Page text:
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InfoBeam Part I
Information & News by the editors


Launch-O-Rama: NASA + ULA—The Journey Starts For Deep Space Discoveries 

A United Launch Alliance (ULA) Atlas V rocket successfully launched NASA’s Tracking and Data Relay Satellite (TDRS-L) payload at 9:33 p.m. EST on January 23rd from Space Launch Complex-41.

The Atlas V launch of the TDRS-L satellite. Photo by Ben Cooper, United Launch Alliance

This was the first of 15 ULA launches scheduled for 2014 and the 78th ULA launch for ULA in just over seven years.

NASA established the TDRS project in 1973, with the first launch in 1983, to provide around-the-clock and around-the-Earth communications for the network that routes voice calls, telemetry streams and television signals from the International Space Station, as well as telemetry and science data from the Hubble Space Telescope and other orbiting spacecraft.

“ULA and our mission partners are honored to work with the outstanding NASA team and we are proud of the vitally important data relay capabilities that were safely delivered today,” said Jim Sponnick, ULA vice president, Atlas and Delta Programs. “With 43 successful missions spanning a decade of operational service and launched with a one-launch-at-a-time focus on mission success, the Atlas V continues to provide reliable, cost-effective launch services for our nation’s most complex and valued payloads.”

This mission was launched aboard an Atlas V 401 configuration vehicle, which includes a 4-meter diameter payload fairing. The Atlas booster for this mission was powered by the RD AMROSS RD-180 engine, and the Centaur upper stage was powered by a single Aerojet Rocketdyne RL10A-4 engine.

“Atlas and TDRS have supported each other for almost 20 years, and all three of the second generation satellites, now known as TDRS 8, 9, and 10, launched on Atlas vehicles in 2000 and 2002,” said Sponnick. “While we were integrating those spacecraft onto Atlas in the late 1990s, we also developed a new TDRS-compatible transmitter so that Atlas could use the TDRS constellation to receive and distribute the launch vehicle telemetry relay during flight. We are now also using TDRS services for our Delta II and Delta IV programs.”

ULA’s next launch is the Delta IV GPS IIF-5 mission for the Air Force planned for February 20, 2014, from Space Launch Complex-37 at Cape Canaveral Air Force Station, Florida.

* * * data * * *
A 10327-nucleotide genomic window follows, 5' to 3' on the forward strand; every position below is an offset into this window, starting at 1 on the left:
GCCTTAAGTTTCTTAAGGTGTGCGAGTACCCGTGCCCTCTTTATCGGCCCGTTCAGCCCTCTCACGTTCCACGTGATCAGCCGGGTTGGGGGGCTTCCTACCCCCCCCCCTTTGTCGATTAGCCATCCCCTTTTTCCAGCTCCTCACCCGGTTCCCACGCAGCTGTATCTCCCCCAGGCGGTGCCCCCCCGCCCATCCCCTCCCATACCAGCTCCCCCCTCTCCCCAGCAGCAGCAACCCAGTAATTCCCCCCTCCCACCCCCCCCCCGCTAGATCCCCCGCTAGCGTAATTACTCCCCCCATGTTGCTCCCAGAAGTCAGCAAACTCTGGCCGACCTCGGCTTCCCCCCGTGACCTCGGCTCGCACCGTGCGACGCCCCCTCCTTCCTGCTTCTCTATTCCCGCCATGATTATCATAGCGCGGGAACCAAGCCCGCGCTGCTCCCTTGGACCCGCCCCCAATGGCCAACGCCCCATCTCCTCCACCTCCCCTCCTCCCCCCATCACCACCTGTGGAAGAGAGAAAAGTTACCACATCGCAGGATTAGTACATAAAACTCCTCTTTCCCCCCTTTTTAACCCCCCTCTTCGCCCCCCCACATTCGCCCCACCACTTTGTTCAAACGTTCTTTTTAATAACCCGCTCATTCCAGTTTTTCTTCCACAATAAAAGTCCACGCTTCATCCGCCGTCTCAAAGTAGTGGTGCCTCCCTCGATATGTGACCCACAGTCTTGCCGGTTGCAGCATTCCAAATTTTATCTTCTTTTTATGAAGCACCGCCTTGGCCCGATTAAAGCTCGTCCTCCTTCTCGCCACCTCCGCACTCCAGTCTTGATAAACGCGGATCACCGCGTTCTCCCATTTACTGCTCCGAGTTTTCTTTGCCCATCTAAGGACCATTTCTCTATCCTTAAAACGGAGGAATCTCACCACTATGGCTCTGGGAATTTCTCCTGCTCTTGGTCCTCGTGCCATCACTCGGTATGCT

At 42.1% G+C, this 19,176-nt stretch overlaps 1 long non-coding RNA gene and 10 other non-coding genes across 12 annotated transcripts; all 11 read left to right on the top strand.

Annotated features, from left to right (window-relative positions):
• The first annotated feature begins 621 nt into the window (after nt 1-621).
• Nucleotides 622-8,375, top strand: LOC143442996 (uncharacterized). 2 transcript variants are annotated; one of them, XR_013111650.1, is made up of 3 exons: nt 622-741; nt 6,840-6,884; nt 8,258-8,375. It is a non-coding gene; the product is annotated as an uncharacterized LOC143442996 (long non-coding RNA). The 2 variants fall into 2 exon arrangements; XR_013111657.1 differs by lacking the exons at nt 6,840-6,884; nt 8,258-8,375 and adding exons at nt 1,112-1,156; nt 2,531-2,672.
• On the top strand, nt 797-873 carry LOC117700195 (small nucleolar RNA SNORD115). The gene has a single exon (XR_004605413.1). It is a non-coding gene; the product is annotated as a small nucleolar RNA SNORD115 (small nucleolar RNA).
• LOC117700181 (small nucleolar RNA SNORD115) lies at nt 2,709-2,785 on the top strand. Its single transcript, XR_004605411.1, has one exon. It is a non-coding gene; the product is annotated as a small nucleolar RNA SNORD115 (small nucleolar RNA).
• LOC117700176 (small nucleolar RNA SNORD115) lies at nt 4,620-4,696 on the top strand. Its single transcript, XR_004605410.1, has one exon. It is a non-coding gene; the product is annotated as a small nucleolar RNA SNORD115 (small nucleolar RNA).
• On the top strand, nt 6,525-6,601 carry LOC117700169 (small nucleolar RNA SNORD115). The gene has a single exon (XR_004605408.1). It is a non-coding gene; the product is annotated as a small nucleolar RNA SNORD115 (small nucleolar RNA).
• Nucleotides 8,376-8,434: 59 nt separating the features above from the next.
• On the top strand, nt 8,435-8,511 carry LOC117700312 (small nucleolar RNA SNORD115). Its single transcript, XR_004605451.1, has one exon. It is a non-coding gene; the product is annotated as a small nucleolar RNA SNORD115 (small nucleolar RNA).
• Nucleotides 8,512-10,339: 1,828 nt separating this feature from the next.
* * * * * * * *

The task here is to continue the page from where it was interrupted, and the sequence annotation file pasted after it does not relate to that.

ULA program management, engineering, test, and mission support functions are headquartered in Denver, Colorado Manufacturing, assembly and integration operations are located at Decatur, Alabama, and Harlingen, Texas. Launch operations are located at Cape Canaveral AFS, Florida, and Vandenberg AFB, California.

NASA’s full launch release

NASA’s Tracking and Data Relay Satellite L (TDRS-L), the 12th spacecraft in the agency’s TDRS Project, is safely in orbit after launching at 9:33 p.m. EST Thursday aboard a United Launch Alliance Atlas V rocket from Cape Canaveral Air Force Station in Florida.

Ground controllers report the satellite—part of a network providing high-data-rate communications to the International Space Station, Hubble Space Telescope, launch vehicles and a host of other spacecraft—is in good health at the start of a three-month checkout by its manufacturer, Boeing Space and Intelligence Systems of El Segundo, California NASA will conduct additional tests before putting TDRS-L into service.

“TDRS-L and the entire TDRS fleet provide a vital service to America’s space program by supporting missions that range from Earth-observation to deep space discoveries,” said NASA Administrator Charles Bolden. “TDRS also will support the first test of NASA’s new deep space spacecraft, the Orion crew module, in September. This test will see Orion travel farther into space than any human spacecraft has gone in more than 40 years.”

Artistic rendition of the TDRS-L satellite. Image courtesy of NASA.

The mission of the TDRS Project, established in 1973, is to provide follow-on and replacement spacecraft to support NASA’s space communications network. This network provides high data-rate communications. The TDRS-L spacecraft is identical to the TDRS-K spacecraft launched in 2013.

“This launch ensures continuity of services for the many missions that rely on the system every day,” said Jeffrey Gramling, TDRS project manager at NASA’s Goddard Space Flight Center, Greenbelt, Md.

The TDRS fleet began operating during the space shuttle era with the launch of TDRS-1 in 1983. Of the 11 TDRS spacecraft placed in service to date, eight still are operational. Four of the eight have exceeded their design life.